Obituaries: Jewish Activist Al Vorspan, 95 and Holocaust Survivor Robert Geminder, 83

February 20, 2019
(From left) Al Vorspan and Robert Geminder

Al Vorspan, a leader of the group that eventually became the Union for Reform Judaism and was lauded as the “personification of Reform Judaism’s social-justice efforts,” died Feb. 12 in New Paltz, N.Y., four days after his 95th birthday. 

In the 50-plus years since Vorspan helped create the Religious Action Center for Reform Judaism (RAC) and the Commission for Social Action, he encouraged the Reform movement to take stands on issues including civil rights (he was arrested alongside Rev. Martin Luther King Jr. at a 1964 march in Florida), the Vietnam War, Soviet refuseniks and Israeli-Palestinian relations. He wrote that he was motivated to take up these causes because “as Jews [we] remember the millions of faceless people who stood quietly, watching the smoke rise from Hitler’s crematoria…. We know that, second only to silence, the greatest danger to man is loss of faith in man’s capacity to act.”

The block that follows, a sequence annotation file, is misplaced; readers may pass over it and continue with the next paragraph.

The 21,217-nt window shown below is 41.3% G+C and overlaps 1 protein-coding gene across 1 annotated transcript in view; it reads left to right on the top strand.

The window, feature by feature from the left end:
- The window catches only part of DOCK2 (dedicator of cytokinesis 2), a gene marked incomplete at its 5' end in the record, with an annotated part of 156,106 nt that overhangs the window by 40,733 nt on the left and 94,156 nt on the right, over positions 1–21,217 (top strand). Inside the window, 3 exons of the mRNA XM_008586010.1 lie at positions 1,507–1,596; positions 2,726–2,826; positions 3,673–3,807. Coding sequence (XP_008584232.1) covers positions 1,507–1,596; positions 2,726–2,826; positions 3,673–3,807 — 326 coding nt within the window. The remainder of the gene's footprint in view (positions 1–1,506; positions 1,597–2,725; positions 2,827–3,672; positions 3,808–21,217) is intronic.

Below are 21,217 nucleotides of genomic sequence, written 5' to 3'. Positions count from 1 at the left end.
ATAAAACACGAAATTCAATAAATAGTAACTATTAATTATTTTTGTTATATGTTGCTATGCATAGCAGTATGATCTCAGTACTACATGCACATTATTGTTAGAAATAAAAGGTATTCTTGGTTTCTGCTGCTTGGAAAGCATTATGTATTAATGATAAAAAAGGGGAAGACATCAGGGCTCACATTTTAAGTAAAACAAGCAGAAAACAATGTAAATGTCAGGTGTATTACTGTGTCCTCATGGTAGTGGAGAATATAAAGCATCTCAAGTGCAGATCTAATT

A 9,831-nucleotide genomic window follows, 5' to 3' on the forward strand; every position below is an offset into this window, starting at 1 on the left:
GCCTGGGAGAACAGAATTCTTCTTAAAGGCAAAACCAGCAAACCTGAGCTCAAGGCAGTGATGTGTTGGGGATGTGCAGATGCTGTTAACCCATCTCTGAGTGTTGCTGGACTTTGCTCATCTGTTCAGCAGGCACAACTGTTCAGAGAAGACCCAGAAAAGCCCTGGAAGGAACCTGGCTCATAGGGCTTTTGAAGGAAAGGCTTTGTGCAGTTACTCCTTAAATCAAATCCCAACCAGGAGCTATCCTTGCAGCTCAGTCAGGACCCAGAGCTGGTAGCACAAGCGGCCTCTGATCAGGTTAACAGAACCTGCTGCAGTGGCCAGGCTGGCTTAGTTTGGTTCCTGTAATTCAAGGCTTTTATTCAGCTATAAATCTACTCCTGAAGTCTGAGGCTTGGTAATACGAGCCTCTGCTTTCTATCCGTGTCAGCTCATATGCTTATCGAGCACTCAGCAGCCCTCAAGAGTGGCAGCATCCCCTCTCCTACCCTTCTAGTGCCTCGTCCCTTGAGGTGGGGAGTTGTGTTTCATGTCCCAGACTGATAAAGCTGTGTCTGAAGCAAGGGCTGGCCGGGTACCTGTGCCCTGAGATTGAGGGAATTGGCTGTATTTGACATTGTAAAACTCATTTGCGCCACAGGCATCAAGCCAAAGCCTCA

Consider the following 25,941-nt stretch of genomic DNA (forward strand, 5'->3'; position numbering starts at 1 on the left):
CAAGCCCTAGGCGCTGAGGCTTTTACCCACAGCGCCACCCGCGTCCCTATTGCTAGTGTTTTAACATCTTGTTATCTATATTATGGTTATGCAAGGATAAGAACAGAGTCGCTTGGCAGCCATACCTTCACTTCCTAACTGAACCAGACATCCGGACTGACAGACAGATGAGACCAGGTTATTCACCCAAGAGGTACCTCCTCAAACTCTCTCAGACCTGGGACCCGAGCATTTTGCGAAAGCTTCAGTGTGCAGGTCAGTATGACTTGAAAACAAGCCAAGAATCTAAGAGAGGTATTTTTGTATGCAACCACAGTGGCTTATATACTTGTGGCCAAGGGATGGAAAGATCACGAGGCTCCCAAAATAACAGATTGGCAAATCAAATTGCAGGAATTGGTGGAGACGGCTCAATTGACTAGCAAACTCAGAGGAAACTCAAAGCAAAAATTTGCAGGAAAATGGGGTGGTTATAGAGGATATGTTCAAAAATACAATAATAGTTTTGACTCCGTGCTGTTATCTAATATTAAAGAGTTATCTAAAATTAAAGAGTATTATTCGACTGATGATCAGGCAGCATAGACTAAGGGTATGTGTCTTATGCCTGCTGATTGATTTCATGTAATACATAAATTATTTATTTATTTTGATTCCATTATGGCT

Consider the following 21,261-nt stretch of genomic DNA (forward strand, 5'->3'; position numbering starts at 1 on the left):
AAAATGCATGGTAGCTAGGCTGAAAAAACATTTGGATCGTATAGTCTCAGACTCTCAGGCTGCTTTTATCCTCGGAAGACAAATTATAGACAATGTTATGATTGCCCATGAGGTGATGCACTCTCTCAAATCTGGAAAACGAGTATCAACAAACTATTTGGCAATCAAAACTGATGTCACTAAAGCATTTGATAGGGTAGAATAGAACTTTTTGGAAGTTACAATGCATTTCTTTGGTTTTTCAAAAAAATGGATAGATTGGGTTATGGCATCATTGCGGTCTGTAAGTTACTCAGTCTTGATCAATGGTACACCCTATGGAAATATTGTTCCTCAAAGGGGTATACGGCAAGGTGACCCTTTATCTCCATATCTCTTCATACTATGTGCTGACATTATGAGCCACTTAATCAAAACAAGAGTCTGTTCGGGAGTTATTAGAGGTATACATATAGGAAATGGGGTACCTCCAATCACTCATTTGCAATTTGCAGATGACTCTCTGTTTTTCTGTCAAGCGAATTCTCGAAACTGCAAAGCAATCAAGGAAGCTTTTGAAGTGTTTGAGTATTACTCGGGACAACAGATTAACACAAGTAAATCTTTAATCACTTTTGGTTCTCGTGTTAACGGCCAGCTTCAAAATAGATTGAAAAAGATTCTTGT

Vorspan established the RAC in 1953 because he believed the nearly 1 million Jews who were members of Reform congregations “could be a real force … could transform history” but needed someone or something to bring them together and mobilize them. Working with Rabbi Eugene Lipman, he traveled across the country, organizing congregations and urging them to take sides in the burgeoning civil rights movement. In the process, he attracted leaders of the community to his cause, including future Supreme Court Justice Arthur Goldberg and future Ohio Sen. Howard Metzenbaum.